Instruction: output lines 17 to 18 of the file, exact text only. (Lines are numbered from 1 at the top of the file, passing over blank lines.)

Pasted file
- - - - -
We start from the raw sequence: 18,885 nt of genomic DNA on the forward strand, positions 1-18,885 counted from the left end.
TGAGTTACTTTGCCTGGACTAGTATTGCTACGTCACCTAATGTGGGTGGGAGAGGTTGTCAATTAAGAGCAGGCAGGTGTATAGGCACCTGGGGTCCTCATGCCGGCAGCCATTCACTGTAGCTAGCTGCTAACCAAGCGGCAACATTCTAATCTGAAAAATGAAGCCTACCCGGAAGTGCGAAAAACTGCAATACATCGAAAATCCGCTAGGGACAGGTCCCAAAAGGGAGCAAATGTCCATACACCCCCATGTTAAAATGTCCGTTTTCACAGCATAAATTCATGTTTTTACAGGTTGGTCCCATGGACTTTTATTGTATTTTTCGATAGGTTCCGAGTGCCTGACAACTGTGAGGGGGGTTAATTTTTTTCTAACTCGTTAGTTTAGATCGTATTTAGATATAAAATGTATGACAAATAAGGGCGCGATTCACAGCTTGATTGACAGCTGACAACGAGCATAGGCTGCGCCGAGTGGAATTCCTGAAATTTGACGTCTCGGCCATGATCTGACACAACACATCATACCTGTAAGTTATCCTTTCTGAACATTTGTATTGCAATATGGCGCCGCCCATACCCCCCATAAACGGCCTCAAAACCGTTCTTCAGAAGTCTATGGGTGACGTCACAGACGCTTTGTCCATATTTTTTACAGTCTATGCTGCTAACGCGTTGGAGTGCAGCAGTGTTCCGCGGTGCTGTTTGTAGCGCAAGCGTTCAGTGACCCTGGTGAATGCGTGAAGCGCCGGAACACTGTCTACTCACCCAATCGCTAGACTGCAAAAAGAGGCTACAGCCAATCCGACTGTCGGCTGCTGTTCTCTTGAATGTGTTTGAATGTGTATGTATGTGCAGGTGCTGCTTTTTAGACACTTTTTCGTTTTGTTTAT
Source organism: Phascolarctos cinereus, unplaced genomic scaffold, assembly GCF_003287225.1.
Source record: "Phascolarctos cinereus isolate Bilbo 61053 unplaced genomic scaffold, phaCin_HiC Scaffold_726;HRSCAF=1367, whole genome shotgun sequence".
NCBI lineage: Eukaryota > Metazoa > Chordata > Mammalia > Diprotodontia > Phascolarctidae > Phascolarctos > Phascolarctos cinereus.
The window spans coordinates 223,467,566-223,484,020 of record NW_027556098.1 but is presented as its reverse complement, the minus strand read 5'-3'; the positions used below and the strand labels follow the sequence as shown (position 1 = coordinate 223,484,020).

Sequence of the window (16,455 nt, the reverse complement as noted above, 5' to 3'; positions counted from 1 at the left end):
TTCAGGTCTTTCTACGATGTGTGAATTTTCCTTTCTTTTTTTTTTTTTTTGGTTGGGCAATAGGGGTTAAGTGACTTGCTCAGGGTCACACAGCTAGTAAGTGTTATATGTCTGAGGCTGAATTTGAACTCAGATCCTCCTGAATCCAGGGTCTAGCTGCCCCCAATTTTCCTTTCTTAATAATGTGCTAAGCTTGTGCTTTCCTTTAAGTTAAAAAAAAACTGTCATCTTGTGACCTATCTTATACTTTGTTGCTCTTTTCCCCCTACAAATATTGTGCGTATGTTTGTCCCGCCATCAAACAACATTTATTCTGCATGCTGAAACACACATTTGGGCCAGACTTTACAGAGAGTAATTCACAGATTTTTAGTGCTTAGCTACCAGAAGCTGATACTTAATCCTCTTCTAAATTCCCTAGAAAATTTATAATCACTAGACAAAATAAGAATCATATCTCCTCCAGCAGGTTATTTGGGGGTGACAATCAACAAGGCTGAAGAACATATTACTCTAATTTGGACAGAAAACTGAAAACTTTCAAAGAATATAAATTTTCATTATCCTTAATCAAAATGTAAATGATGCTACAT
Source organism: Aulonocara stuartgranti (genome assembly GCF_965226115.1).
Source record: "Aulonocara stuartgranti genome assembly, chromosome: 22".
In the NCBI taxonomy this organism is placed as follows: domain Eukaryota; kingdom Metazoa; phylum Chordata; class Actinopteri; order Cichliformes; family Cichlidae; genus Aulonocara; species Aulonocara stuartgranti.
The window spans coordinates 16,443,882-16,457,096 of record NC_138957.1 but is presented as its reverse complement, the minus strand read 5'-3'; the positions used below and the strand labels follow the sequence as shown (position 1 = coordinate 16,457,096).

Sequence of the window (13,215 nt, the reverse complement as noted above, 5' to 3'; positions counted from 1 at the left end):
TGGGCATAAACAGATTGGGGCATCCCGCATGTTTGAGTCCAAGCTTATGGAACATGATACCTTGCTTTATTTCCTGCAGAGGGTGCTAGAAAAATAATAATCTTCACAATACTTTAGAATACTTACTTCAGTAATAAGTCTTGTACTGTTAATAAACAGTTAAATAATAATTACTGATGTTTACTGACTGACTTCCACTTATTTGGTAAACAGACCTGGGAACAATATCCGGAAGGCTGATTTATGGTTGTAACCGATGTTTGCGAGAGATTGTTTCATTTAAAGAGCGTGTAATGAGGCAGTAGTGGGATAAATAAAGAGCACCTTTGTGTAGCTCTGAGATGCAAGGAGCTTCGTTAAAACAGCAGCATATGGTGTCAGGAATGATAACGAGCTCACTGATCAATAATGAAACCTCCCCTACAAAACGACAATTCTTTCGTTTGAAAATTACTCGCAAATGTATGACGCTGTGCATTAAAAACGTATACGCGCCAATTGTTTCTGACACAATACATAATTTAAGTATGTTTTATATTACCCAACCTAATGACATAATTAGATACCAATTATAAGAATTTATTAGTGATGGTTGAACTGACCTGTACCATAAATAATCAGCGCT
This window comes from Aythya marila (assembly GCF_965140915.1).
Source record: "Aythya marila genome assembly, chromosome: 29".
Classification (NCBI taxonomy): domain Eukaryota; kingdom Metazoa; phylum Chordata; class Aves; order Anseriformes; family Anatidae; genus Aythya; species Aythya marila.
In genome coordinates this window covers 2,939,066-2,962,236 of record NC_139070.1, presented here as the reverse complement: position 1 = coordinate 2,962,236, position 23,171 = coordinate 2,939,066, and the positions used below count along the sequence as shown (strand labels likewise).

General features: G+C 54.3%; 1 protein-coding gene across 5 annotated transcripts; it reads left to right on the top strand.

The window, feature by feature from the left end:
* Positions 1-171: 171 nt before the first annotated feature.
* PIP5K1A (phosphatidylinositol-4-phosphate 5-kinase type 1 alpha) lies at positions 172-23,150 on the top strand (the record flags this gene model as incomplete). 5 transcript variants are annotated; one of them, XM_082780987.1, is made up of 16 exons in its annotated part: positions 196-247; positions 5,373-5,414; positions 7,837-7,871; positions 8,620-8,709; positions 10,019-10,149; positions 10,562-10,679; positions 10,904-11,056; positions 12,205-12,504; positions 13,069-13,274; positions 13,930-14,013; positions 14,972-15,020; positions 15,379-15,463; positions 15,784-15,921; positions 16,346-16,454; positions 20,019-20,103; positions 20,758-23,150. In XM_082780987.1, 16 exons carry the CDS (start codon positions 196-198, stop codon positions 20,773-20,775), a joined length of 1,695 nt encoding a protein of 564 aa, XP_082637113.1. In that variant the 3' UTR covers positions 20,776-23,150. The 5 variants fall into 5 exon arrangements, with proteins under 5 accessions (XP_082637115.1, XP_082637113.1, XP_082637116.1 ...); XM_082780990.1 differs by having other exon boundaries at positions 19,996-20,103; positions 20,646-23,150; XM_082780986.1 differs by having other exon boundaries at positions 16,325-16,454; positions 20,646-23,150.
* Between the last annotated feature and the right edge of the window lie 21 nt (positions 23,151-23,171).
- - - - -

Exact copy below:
Classification (NCBI taxonomy): domain Eukaryota; kingdom Metazoa; phylum Chordata; class Aves; order Anseriformes; family Anatidae; genus Aythya; species Aythya marila.
In genome coordinates this window covers 2,939,066-2,962,236 of record NC_139070.1, presented here as the reverse complement: position 1 = coordinate 2,962,236, position 23,171 = coordinate 2,939,066, and the positions used below count along the sequence as shown (strand labels likewise).